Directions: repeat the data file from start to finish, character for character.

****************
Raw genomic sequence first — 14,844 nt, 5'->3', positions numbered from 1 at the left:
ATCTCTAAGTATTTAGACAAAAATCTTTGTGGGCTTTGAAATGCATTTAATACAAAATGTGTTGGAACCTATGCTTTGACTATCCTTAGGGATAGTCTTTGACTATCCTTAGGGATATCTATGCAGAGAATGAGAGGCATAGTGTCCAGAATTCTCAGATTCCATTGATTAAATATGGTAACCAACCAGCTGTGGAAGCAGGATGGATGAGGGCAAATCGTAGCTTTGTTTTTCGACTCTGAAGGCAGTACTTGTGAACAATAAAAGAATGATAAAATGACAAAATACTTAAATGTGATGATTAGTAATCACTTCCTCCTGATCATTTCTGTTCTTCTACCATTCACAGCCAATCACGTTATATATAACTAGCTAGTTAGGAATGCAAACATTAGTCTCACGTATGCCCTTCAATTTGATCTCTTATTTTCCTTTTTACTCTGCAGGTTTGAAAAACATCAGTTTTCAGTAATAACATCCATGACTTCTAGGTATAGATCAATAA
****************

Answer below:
Raw genomic sequence first — 14,844 nt, 5'->3', positions numbered from 1 at the left:
ATCTCTAAGTATTTAGACAAAAATCTTTGTGGGCTTTGAAATGCATTTAATACAAAATGTGTTGGAACCTATGCTTTGACTATCCTTAGGGATAGTCTTTGACTATCCTTAGGGATATCTATGCAGAGAATGAGAGGCATAGTGTCCAGAATTCTCAGATTCCATTGATTAAATATGGTAACCAACCAGCTGTGGAAGCAGGATGGATGAGGGCAAATCGTAGCTTTGTTTTTCGACTCTGAAGGCAGTACTTGTGAACAATAAAAGAATGATAAAATGACAAAATACTTAAATGTGATGATTAGTAATCACTTCCTCCTGATCATTTCTGTTCTTCTACCATTCACAGCCAATCACGTTATATATAACTAGCTAGTTAGGAATGCAAACATTAGTCTCACGTATGCCCTTCAATTTGATCTCTTATTTTCCTTTTTACTCTGCAGGTTTGAAAAACATCAGTTTTCAGTAATAACATCCATGACTTCTAGGTATAGATCAATAA